I took a bunch for photos for a scientific documentation project outside in the shade throughout the day, resulting in significantly different lighting. Here are the first and last photos of the day:
http://imageshack.com/a/img841/4403/94vy.jpg (late morning)
http://imageshack.com/a/img208/7861/ibvz.jpg (late afternoon)
The challenge is to use the color strip to calibrate the images so that the colors are consistent in all of them. Note that the color strip was printed without any special attention to calibration, so the absolute values of the colors are not necessarily trustworthy. Also, for these purposes, the paper can be assumed to be pure white. Basically, the idea is to get the absolute calibration as accurate as possible, but really nail the relative calibration, so that the color strip and paper appear essentially identical in all the images. I've tried adjusting levels by sampling known white, grey, and black in the images, but that hasn't done the trick -- clearly a more sophisticated approach is required! That said, I have over 100 of these images to process, so a relatively straightforward solution would be appreciated, if possible.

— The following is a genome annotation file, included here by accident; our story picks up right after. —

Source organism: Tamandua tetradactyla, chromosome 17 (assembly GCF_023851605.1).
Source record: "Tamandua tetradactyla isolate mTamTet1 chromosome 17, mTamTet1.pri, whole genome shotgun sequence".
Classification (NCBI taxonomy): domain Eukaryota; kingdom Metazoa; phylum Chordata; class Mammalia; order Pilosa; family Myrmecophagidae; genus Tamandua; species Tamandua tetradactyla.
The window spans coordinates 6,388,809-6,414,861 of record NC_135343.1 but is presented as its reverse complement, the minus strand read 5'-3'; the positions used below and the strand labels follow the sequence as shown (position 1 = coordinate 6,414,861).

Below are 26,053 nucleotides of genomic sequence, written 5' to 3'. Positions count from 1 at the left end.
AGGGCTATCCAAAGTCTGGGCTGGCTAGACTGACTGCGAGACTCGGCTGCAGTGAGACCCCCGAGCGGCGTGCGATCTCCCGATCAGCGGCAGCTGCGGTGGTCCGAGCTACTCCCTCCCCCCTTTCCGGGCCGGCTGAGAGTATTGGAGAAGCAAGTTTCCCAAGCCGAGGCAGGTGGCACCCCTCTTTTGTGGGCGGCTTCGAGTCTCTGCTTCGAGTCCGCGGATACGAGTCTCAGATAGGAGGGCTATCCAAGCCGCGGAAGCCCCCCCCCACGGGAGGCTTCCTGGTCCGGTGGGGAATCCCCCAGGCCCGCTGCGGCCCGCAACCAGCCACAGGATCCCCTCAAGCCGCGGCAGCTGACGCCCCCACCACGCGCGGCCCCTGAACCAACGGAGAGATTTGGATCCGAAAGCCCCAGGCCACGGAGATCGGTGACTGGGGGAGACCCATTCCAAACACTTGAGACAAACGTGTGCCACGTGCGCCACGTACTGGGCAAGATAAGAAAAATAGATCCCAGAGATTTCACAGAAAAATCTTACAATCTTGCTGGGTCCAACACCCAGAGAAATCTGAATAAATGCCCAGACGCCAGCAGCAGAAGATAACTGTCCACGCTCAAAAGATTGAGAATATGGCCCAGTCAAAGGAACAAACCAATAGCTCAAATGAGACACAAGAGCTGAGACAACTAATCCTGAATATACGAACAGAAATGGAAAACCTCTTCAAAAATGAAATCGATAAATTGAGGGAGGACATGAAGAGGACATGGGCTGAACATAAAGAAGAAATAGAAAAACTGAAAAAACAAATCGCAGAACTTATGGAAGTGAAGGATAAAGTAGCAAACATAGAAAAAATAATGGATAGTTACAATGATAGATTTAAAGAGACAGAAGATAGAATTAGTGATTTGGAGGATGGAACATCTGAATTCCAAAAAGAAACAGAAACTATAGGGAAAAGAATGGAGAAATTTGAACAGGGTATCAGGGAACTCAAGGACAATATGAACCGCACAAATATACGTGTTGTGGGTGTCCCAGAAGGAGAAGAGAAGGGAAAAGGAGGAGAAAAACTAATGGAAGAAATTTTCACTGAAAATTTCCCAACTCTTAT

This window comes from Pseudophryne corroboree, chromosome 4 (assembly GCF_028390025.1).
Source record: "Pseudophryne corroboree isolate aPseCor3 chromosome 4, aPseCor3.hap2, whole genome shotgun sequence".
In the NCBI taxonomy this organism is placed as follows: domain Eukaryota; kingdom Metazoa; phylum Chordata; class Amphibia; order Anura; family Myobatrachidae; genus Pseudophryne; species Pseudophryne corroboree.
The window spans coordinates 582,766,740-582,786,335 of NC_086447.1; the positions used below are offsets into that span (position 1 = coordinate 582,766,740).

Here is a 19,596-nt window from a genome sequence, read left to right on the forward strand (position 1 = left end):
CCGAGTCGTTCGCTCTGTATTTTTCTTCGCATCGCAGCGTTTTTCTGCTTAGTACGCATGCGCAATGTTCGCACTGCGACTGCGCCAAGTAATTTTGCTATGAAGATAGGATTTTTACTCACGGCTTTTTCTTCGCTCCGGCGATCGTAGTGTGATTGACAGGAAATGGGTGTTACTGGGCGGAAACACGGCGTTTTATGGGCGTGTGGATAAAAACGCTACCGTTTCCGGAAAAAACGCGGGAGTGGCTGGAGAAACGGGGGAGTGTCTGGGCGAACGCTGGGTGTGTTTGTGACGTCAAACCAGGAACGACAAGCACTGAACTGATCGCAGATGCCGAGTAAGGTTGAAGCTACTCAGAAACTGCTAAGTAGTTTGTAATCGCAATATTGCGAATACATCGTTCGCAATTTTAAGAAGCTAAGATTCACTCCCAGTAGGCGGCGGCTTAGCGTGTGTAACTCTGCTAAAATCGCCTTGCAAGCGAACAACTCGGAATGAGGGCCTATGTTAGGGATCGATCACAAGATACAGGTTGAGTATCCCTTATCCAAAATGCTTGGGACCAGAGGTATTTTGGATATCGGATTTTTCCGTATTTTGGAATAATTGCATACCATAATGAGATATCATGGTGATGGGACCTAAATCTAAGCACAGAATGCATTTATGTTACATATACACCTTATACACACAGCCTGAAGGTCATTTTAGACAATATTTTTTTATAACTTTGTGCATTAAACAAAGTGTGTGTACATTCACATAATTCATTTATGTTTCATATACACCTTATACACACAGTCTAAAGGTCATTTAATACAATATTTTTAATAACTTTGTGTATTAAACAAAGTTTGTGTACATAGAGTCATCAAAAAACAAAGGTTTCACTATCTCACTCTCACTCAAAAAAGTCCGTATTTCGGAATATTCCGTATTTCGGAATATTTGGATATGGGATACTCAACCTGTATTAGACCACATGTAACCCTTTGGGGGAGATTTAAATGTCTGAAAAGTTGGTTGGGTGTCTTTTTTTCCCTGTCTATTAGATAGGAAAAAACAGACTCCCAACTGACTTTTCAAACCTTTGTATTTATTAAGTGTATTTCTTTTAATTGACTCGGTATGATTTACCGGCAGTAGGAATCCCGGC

Please let me know if you can help, and thanks in advance!
Move on to video editing apps. Seriously. Automatic shot matching features e.g. in Speedgrade or even Premiere's/ After Effects' Auto-Levels can already get you halfway there by doing a temporal comparison within the sequence, not to speak of sophisticated plug-ins like RevisionFX' RE:Match. They may in fact skew the colors oddly or make them appear dull and "too averaged", but that would be quite uniform across the sequence and then much easier to tackle with a global correction.
Thanks for the suggestion! However, since this is a one-time project, I'm hesitant to invest time and money into video editing apps. Surely there is a way to get consistent colors across a range of images in Photoshop with known colors in each frame. I don't mind doing this one image at a time, but I do need to get this done. Anyone?